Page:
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Monday, April 26, 2010

ATLAS detector at LHC

ATLAS is the detection device at LHC. It’s here where the collision between protons happens at high speed.

Actually ATLAS is at this stage:

Collision Energy: 7 TeV (3.5 + 3.5) 
Maximum Luminosity = 12 x 1027 cm-2s-1
Total Collisions (a 7 TeV) = 56,000,000

Image with the events in the 7 TeV collision:


image: (CERN)

“(…) two W-boson candidates were identified on Tuesday April 6th. ATLAS is the first (and so far, only) LHC experiment to have spotted W candidates, one decaying to an electron and a neutrino, and the other to a muon and a neutrino.” (13 Abril 2010)

Tuesday, April 13, 2010

20 years of Hubble

The Hubble Space Telescope (HST) is a space telescope that was carried into orbit by the space shuttle in April 1990. Although not the first space telescope, Hubble is one of the largest and most versatile, and is well-known as both a vital research tool and a public relations boon for astronomy.

Launched in 24 April 1990, the HST carried five scientific instruments: the Wide Field and Planetary Camera (WF/PC), Goddard High Resolution Spectrograph (GHRS), High Speed Photometer (HSP), Faint Object Camera (FOC) and the Faint Object Spectrograph (FOS). WF/PC was a high-resolution imaging device primarily intended for optical observations. It was built by NASA's Jet Propulsion Laboratory, and incorporated a set of 48 filters isolating spectral lines of particular astrophysical interest. The instrument contained eight charge-coupled device (CCD) chips divided between two cameras, each using four CCDs.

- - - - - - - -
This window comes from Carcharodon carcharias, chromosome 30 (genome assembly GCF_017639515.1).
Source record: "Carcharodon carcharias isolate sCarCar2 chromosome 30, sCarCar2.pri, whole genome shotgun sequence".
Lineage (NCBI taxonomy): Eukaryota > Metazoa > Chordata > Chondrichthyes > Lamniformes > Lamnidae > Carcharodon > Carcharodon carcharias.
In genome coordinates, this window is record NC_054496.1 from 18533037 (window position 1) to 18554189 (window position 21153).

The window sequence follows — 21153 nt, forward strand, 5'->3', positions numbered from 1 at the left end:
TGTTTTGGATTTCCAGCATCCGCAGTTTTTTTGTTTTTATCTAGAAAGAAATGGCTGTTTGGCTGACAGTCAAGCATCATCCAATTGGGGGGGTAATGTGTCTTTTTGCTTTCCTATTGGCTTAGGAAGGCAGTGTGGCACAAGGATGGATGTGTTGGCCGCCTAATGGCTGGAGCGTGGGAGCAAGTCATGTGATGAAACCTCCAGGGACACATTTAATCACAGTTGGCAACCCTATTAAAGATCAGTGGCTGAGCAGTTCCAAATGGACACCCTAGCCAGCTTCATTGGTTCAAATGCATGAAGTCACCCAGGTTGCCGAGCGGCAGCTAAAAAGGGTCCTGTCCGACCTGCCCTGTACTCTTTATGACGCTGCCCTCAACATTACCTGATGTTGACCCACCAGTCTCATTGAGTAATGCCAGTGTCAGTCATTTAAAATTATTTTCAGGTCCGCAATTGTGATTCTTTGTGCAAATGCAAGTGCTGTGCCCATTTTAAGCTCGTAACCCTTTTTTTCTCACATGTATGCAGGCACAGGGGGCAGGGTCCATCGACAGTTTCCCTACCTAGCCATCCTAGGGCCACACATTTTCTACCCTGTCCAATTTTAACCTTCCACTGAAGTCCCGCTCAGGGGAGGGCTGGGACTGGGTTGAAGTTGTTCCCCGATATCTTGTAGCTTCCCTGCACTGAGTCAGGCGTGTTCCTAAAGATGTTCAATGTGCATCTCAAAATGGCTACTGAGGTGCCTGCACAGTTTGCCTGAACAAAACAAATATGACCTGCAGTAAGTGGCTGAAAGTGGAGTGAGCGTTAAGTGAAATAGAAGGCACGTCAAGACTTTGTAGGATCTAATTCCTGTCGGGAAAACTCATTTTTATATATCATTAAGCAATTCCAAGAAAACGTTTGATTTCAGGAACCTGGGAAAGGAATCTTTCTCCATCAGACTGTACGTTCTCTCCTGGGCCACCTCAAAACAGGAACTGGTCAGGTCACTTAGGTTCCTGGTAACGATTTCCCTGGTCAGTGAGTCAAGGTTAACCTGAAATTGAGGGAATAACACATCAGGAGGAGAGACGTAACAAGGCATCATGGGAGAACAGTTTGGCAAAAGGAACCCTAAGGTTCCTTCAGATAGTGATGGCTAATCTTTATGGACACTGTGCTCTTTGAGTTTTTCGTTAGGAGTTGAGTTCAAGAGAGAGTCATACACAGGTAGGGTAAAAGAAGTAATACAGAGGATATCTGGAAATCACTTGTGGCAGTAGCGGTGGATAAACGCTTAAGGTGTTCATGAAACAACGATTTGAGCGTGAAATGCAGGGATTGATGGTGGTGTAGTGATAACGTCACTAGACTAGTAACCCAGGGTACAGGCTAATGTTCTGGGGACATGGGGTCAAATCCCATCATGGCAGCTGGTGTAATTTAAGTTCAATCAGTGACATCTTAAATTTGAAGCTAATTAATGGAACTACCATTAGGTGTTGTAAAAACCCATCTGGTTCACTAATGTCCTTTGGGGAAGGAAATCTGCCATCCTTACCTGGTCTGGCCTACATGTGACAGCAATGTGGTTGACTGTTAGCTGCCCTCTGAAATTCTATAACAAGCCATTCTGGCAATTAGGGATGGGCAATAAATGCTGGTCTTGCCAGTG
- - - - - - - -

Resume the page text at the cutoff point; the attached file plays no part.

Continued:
Important discoveries

One of Hubble's most famous images, "pillars of creation" shows stars forming in the Eagle Nebula

Hubble has helped to resolve some long-standing problems in astronomy, as well as turning up results that have required new theories to explain them. [...]Before the launch of HST, estimates of the Hubble constant typically had errors of up to 50%, but Hubble measurements of Cepheid variables in the Virgo Cluster and other distant galaxy clusters provided a measured value with an accuracy of 10%.

While Hubble helped to refine estimates of the age of the universe, it also cast doubt on theories about its future. Astronomers used the telescope to observe distant supernovae and uncovered evidence that, far from decelerating under the influence of gravity, the expansion of the universe may in fact be accelerating. This acceleration was later measured more accurately by other ground-based and space-based telescopes, confirming Hubble's finding.

The high-resolution spectra and images provided by the HST have been especially well-suited to establishing the prevalence of black holes in the nuclei of nearby galaxies. [...]

in wikipedia

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